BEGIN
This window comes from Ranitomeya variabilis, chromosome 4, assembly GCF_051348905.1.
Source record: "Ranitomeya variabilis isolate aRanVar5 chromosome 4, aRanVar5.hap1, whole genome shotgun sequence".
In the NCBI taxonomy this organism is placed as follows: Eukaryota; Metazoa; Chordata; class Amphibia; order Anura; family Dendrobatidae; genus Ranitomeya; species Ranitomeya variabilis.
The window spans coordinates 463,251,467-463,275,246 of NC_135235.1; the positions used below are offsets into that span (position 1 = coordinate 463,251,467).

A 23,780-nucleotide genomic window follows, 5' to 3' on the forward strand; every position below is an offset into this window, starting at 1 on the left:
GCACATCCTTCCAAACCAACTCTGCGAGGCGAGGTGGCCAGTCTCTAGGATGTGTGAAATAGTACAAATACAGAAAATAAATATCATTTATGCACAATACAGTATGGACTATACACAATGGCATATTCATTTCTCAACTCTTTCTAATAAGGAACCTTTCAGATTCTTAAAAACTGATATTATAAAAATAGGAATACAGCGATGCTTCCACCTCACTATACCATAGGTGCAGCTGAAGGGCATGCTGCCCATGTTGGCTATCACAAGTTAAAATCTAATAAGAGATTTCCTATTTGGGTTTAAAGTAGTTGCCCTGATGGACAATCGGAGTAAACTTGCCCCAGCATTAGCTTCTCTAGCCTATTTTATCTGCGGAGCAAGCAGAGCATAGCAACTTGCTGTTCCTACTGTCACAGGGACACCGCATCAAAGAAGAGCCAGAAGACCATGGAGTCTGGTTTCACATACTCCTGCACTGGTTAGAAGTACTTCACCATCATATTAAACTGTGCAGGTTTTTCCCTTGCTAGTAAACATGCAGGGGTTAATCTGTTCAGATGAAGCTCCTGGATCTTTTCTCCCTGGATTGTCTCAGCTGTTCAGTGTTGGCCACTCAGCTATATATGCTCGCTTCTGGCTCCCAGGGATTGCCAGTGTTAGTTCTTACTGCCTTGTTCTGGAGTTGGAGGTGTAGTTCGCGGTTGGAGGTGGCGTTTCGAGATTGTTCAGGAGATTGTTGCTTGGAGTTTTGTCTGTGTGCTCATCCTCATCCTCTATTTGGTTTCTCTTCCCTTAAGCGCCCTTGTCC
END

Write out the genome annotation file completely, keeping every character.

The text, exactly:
This window comes from Ranitomeya variabilis, chromosome 4, assembly GCF_051348905.1.
Source record: "Ranitomeya variabilis isolate aRanVar5 chromosome 4, aRanVar5.hap1, whole genome shotgun sequence".
In the NCBI taxonomy this organism is placed as follows: Eukaryota; Metazoa; Chordata; class Amphibia; order Anura; family Dendrobatidae; genus Ranitomeya; species Ranitomeya variabilis.
The window spans coordinates 463,251,467-463,275,246 of NC_135235.1; the positions used below are offsets into that span (position 1 = coordinate 463,251,467).

A 23,780-nucleotide genomic window follows, 5' to 3' on the forward strand; every position below is an offset into this window, starting at 1 on the left:
GCACATCCTTCCAAACCAACTCTGCGAGGCGAGGTGGCCAGTCTCTAGGATGTGTGAAATAGTACAAATACAGAAAATAAATATCATTTATGCACAATACAGTATGGACTATACACAATGGCATATTCATTTCTCAACTCTTTCTAATAAGGAACCTTTCAGATTCTTAAAAACTGATATTATAAAAATAGGAATACAGCGATGCTTCCACCTCACTATACCATAGGTGCAGCTGAAGGGCATGCTGCCCATGTTGGCTATCACAAGTTAAAATCTAATAAGAGATTTCCTATTTGGGTTTAAAGTAGTTGCCCTGATGGACAATCGGAGTAAACTTGCCCCAGCATTAGCTTCTCTAGCCTATTTTATCTGCGGAGCAAGCAGAGCATAGCAACTTGCTGTTCCTACTGTCACAGGGACACCGCATCAAAGAAGAGCCAGAAGACCATGGAGTCTGGTTTCACATACTCCTGCACTGGTTAGAAGTACTTCACCATCATATTAAACTGTGCAGGTTTTTCCCTTGCTAGTAAACATGCAGGGGTTAATCTGTTCAGATGAAGCTCCTGGATCTTTTCTCCCTGGATTGTCTCAGCTGTTCAGTGTTGGCCACTCAGCTATATATGCTCGCTTCTGGCTCCCAGGGATTGCCAGTGTTAGTTCTTACTGCCTTGTTCTGGAGTTGGAGGTGTAGTTCGCGGTTGGAGGTGGCGTTTCGAGATTGTTCAGGAGATTGTTGCTTGGAGTTTTGTCTGTGTGCTCATCCTCATCCTCTATTTGGTTTCTCTTCCCTTAAGCGCCCTTGTCC